What is an Affix?
A word can be separated into two parts, its root and its affixes. The root is where the principal meaning of the word is found. An affix is what modifies the meaning of the root.
So let's use the the word improperly as an example. The root is proper and the affixes are im- and -ly. We add the affix im- to convey the meaning "not" and -ly is added to change the word proper from an adjective to an adverb.
We have three different names for affixes based on where they are found in relation to the root. A prefix (such as im-) which is added to the start of the root, an infix which is inserted inside the root and the suffix (such as -ly) which is added to the end. English, as far as I know, doesn't really have infixes with the possible exception of things like fanfuckingtastic. Words like girlishness have two suffixes (-ish and -ness) not a suffix and an infix.
Derivational vs. Inflectional Affixes
The function of an affix is either derivational or inflectional. An affix is derivational when it changes the category a word is found in. So with improperly the -ly suffix is derivational because it changes an adjective into an adverb. A common english affix is the derivational suffix -er which, when attached to a verb, sometimes forms a noun. For instance, the verb teach becomes the noun teacher.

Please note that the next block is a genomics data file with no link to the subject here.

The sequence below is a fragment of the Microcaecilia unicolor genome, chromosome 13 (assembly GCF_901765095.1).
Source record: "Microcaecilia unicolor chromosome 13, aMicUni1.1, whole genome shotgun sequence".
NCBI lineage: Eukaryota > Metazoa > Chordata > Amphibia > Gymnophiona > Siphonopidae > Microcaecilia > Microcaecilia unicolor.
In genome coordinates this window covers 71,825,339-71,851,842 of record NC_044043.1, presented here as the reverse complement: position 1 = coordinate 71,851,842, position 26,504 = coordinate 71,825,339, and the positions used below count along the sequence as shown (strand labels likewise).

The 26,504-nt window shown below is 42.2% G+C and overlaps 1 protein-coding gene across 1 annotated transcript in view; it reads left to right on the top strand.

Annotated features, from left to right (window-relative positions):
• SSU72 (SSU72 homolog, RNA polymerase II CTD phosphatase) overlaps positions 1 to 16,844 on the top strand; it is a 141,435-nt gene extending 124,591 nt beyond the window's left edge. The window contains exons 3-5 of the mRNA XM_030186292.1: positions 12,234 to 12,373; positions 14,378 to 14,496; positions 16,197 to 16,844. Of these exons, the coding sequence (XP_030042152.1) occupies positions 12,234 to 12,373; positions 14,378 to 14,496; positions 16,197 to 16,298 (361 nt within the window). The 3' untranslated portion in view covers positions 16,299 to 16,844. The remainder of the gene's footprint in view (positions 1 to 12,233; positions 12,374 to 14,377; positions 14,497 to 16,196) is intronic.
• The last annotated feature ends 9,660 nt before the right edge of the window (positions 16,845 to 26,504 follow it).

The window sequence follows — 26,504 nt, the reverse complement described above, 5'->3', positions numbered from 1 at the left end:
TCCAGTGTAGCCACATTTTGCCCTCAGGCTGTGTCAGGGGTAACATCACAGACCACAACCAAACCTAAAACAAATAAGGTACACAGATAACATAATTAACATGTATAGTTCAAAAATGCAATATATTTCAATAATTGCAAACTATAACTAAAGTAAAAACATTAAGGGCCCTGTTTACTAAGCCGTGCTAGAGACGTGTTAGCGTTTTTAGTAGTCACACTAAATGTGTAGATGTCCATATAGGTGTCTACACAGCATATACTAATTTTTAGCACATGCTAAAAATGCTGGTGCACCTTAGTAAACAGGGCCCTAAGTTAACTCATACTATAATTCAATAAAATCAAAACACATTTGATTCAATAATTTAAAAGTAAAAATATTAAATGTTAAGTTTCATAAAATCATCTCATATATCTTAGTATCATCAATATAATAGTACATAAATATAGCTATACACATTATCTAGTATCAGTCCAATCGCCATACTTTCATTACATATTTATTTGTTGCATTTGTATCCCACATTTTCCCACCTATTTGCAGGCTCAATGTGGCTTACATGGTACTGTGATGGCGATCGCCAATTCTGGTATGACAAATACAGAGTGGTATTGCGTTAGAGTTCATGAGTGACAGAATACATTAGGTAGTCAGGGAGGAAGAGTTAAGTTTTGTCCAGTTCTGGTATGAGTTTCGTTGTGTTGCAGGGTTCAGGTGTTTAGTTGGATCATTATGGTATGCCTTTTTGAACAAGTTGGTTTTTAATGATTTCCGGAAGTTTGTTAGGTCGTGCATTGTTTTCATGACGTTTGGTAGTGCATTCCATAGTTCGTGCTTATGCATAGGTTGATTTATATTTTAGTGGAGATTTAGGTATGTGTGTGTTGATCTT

In contrast to derivational affixes, inflectional affixes make grammatical distinctions within the word's class. For instance you add -ed to many verbs to show the past tense, work becomes worked. Another example of an inflectional affix would be taking an adjective like short and adding the -er suffix to make it comparative, so short becomes shorter.
What we are talking about here, Affixation, is a part of a branch of linguistics called morphology which is concerned with how words are formed and interpreted.